Sunday, August 01, 2010

A Place Apart, Part Two

(The continuation of the story of my time at Echo Lake with some girlfriends, something definitely on "The List." For part one, click here. If you don't know what the list is, click here.)

I suppose I should start by noting that there isn't any punchline to this story. There isn't any major drama or suspenseful climax. There were no tragedies or big surprises. It was just a really, really enjoyable weekend and I want to write it all down so I can remember it. I would say my memory isn't what it used to be...if it used to be something. But my memory has always been short and somewhat inaccurate. I think the writer/artist in me tends to rewrite all of my personal history so that it flows better as a photojournalistic account. It's usually pretty, but not always accurate. That is why I write here. So if you are one of my five faithful readers and are hanging on every word of this multi-part post, please don't be disappointed, but nothing very big is coming.

So, where was I? Oh, yes--the dock. We spent the rest of the afternoon on and off the dock, in that most classic of all lazy-day-by-the-waterfront cycles: swim, sun, repeat. Echo Lake is spring-fed and is surprisingly warm--not like most Montana lakes. Usually a swim in a lake in Montana is described with words like invigorating or refreshing, which we all know are just code words for really cold, but worth it on a hot day. Swimming in Echo Lake was downright pleasant--warm, clean and clear. So nice.

Different people were slipping away for naps or to go off alone to read or whatever. Dinner was easy to prepare and we lingered over it on the deck. Everything was comfortable. We very quickly slipped into retreat mode.

As the light began to fade in the sky, I thought again about the dock and the best way to set up for a good night out there. The ramp to the dock was too short by several feet and the shoreline dropped off dramatically, which meant that, to get back and forth to the shore it was necessary to wade in water more than knee deep. This would definitely hinder late night trips to the bathroom. While the rest of us just lazily watched and made snide comments about wood and how it floats, Nance found some unused planks and rounds of firewood and made an extension to the ramp. She secured it in place with large, flat rocks and it was actually a very workable solution. Now only the soles of one's sandals needed to get wet in order to get up and down off the dock.

After I'd apologized for my disbelief and mockery, Nance, Jen and I hustled back to the cabin to round up what we would need for the night before we lost the last of the light. Diane and Cindy had opted to sleep indoors. Jen chose one of the chaise lounges; Nance had brought a very thick folding foam pad, and I borrowed Diane's camping cot, which she takes with her to fire camps. Once all of our bedding was set up,I made a fire and Jen took her guitar out of its battered case. Her light and clear voice is the type that makes you want to sit still and listen...forever. Soon we were all singing along, adding in all the harmony parts we knew and making up those we didn't know (except for Nance, who had turned in early and was listening contentedly from the dock as she watched the stars blink on, one at a time).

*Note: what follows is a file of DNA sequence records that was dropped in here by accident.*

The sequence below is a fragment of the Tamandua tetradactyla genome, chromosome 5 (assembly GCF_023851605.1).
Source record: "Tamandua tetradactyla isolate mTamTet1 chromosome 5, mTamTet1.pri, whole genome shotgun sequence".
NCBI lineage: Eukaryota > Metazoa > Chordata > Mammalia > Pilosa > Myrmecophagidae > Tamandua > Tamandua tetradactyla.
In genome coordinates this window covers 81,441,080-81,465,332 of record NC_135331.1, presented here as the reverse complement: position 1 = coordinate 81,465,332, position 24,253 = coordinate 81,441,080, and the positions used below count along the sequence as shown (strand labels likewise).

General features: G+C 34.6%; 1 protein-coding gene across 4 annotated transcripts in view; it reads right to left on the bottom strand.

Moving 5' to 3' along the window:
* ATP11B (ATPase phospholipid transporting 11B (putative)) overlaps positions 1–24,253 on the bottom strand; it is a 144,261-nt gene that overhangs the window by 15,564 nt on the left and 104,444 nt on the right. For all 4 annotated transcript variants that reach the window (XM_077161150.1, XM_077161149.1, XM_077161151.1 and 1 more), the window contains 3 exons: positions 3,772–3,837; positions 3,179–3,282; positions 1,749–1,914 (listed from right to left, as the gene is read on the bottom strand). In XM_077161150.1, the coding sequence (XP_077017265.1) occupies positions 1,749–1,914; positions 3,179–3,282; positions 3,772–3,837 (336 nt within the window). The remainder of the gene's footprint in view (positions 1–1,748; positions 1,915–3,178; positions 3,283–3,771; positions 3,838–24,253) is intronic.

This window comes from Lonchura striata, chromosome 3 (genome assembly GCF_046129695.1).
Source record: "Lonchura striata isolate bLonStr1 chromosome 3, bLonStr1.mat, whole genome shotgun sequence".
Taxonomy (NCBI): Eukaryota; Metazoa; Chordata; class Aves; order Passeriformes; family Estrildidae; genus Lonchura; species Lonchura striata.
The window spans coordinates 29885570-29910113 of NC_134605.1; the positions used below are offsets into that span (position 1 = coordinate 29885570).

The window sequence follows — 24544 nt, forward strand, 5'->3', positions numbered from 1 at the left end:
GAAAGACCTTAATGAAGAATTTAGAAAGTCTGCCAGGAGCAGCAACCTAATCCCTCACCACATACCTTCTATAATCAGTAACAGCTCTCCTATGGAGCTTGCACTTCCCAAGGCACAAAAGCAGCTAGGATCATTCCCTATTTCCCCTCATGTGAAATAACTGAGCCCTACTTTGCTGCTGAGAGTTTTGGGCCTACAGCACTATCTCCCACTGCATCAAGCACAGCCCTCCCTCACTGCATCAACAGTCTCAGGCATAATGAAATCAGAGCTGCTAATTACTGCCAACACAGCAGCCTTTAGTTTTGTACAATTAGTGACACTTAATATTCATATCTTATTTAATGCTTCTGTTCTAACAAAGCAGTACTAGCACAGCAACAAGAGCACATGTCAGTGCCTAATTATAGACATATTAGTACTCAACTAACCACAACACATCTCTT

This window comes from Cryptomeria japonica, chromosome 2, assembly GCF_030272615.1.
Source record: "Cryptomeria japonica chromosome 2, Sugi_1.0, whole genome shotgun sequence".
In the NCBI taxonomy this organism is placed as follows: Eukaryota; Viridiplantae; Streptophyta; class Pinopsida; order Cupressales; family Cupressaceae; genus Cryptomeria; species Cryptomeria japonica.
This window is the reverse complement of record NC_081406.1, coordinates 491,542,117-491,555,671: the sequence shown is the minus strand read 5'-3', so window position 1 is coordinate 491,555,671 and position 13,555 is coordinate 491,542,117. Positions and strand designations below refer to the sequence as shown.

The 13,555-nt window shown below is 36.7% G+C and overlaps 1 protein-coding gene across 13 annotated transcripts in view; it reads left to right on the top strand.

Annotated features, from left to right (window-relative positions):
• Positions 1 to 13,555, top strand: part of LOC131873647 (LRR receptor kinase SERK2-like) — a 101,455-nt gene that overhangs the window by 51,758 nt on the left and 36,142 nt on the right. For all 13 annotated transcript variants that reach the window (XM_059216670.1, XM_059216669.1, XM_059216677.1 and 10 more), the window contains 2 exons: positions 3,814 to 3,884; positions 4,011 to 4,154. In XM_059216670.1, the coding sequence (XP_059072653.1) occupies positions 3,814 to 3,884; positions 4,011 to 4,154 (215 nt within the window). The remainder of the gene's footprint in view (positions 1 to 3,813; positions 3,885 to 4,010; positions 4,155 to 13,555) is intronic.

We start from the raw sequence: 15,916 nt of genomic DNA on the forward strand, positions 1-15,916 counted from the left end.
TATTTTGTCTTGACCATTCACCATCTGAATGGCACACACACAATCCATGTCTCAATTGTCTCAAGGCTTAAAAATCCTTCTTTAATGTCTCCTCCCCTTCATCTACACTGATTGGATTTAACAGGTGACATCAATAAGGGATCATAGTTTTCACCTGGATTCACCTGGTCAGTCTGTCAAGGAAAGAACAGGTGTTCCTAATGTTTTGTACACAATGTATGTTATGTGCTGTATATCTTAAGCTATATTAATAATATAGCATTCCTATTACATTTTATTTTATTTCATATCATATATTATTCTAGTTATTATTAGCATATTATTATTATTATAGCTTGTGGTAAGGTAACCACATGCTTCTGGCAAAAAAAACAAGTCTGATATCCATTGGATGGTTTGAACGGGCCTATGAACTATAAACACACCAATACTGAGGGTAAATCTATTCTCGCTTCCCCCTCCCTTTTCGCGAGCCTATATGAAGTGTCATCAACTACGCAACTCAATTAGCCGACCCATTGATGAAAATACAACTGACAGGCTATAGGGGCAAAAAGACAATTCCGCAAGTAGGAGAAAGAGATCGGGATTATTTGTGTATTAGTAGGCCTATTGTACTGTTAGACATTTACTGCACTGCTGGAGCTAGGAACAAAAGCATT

At some point, it got late, so we put out the fire. We never did do well at keeping track of the time that week. The clock on the microwave just blinked and the kitchen clock had stopped at ten minutes before eleven. No one bothered to reset either of them and we kept our cell phones put away for necessary use only. The whole week went by like that and whenever a perceived need to know the time came up, we just ignored it. Someone would invariably remark that it was almost eleven. It was almost eleven all week long. So at ten minutes before eleven, we headed to bed.

I didn't sleep much that first night. It wasn't for a lack of comfort, for my bed was quite cozy and I was warm under my covers with a cool breeze on my face--the best combination for sleeping to me. No, I didn't sleep much because I was distracted by the sky. It was gorgeous. The light scattered clouds drifting slowly on the breeze, the stars and an occasional satellite, the nearly full moon crossing in front of me and finally the first grey light of dawn which led to a spectacular sunrise--it was just too much to ignore. With the luxury of knowing I was free to nap and catch up on sleep later, I only dozed intermittently, with long stretches of awake and alone time to watch the beautiful sky, so full and large above me. When the sun finally hit the water and the others began to stretch and wake up, I felt oddly refreshed, like I knew a special secret just between God and me. I never did feel tired that next day. That was the best night's sleep I never got.

To be continued...

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